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A Tale of Two Cities: Colorado, Cannabis and Canals

The first of January this year was dubbed ‘Green Wednesday’, as Colorado became the world’s first ever place to see the licensed sale of cannabis for recreational use.

 
 

THE first of January this year was dubbed ‘Green Wednesday’, as Colorado became the world’s first ever place to see the licensed sale of cannabis for recreational use. Though Holland has been ‘tolerated’ those paying for a public puff since 1976, the country officially prohibits the sale and use of the drug. Though it is firmly categorized as a ‘soft’ drug, where exactly the Dutch coffee-houses stood in the eyes of the law was always shrouded in grey.

The rules

The fear of ‘drug tourism’ is often cited as a principle reason against the legalization of the cannabis. In Colorado, like in Amsterdam, there are attempts to keep this to a bare minimum. Whereas residents of Colorado can now buy up to 1oz (28g) of cannabis, foreigners and Americans from other states are only allowed to purchase a quarter of that. Taking it out of the state or attempting to mail it to oneself is also strictly prohibited. In addition, smokers are being asked not to light up ‘publicly or openly’, but preferably at home.

In Holland, the Dutch government have also tried to restrict ‘drug tourism’, having in the past introduced an obligatory ‘weed pass’, which only residents could apply for. This has since fizzled out, though outside Amsterdam it is still necessary to show proof of residency when purchasing cannabis.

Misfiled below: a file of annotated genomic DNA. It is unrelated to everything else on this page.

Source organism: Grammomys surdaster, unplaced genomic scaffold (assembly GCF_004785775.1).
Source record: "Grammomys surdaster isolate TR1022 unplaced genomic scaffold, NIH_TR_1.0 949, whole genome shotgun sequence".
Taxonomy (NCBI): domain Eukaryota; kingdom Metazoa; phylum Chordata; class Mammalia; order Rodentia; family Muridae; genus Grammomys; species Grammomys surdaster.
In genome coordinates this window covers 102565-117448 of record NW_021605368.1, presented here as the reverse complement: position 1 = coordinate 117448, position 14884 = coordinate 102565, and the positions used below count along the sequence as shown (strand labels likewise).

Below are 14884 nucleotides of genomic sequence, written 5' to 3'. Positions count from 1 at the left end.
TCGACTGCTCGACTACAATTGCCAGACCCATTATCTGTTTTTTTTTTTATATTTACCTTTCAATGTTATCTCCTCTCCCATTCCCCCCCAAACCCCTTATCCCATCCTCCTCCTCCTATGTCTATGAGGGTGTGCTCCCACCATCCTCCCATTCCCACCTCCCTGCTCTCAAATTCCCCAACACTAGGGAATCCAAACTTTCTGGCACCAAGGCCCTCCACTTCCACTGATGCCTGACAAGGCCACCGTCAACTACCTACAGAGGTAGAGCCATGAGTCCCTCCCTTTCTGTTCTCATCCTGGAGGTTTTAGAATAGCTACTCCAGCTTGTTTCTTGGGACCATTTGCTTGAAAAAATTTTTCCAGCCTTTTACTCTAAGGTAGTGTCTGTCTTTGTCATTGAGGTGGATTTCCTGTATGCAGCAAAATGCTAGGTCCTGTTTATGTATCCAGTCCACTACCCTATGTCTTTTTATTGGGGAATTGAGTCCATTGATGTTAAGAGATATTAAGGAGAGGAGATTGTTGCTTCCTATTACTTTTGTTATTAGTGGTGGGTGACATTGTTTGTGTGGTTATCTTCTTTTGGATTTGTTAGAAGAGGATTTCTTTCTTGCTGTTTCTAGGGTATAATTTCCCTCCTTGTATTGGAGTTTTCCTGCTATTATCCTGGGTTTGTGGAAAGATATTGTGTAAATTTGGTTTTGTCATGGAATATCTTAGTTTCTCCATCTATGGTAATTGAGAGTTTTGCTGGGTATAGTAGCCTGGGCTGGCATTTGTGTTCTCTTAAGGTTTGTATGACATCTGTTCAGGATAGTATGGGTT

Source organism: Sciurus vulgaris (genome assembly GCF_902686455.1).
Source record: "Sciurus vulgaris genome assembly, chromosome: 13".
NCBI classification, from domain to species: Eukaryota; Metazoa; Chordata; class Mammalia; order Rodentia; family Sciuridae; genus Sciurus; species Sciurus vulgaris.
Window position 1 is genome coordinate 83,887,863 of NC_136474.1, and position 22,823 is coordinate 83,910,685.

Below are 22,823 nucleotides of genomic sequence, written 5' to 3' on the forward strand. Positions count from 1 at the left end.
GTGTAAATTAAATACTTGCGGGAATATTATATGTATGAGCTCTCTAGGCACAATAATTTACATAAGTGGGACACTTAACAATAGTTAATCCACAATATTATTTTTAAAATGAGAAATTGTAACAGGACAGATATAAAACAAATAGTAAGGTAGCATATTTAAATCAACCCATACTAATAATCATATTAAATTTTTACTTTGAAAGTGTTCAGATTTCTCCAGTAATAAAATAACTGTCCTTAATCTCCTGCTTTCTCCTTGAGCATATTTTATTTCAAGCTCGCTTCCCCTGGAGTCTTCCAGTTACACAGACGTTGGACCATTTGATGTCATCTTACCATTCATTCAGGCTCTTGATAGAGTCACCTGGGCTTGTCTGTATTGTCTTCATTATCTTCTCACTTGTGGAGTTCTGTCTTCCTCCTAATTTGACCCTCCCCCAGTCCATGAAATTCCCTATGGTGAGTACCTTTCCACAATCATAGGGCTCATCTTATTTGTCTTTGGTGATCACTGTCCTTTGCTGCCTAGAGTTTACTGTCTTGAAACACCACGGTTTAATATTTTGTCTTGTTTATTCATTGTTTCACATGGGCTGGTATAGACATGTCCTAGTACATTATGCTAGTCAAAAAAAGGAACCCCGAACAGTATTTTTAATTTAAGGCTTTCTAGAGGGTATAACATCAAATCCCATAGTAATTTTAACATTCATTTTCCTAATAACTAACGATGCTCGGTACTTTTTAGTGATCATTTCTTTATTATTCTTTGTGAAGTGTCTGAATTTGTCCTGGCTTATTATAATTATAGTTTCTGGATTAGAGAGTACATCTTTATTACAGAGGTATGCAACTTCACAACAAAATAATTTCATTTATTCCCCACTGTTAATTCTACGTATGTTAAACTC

Behind the haze

Some argue that without the coffee houses Amsterdam would fast slide down Europe’s ‘must see’ list. However a closer look at the city shows that this isn’t necessarily the case, as the city possesses much charm beyond ‘Smokeys’ and space cakes. Not titled the ‘Venice of the North’ for nothing, the city’s rows of beautiful canals offer a beautiful portraiture for families or couples taking a boat trip, or indeed even wandering about the side streets on foot or rolling over the quaint bridges upon rented bicycles. The sobering house of Anne Frank is rarely seen without a queue snaking out of its doorway, as it is with the Van Gogh museum, only two of the most impressive and popular sites that the city has to offer.

Colorado too, in a different way, has much worth travelling for beyond its liberal drug policy. Presenting itself as an ‘outdoors’ state, Colorado offers biking trips into the mountains, winter sports, and corporate team-bonding weekends on ranches. Denver is a hidden, cultural gem with a burgeoning arts and music scene. And while Amsterdam offers the Heineken factory, Denver is becoming the one of the biggest and most varied produced of craft beer in the country. Foodies and winos are satisfied too with the large amount of farmer’s markets and winemakers sprinkled across the state.

So if considering a trip to either Europe or the States, here’s hoping that a haze of smoke doesn’t prevent you seeing all that Amsterdam and Colorado has to offer. One thing that is certain, travelling to either country for any reason, it is important to know the rules, and any advice offered to visitors. Renowned for its fierce airport stuff, when travelling to the States it is important to note any relevant visa requirements. If planning a longer trip, this site here should be able to answer any immigration questions.

 
 

 
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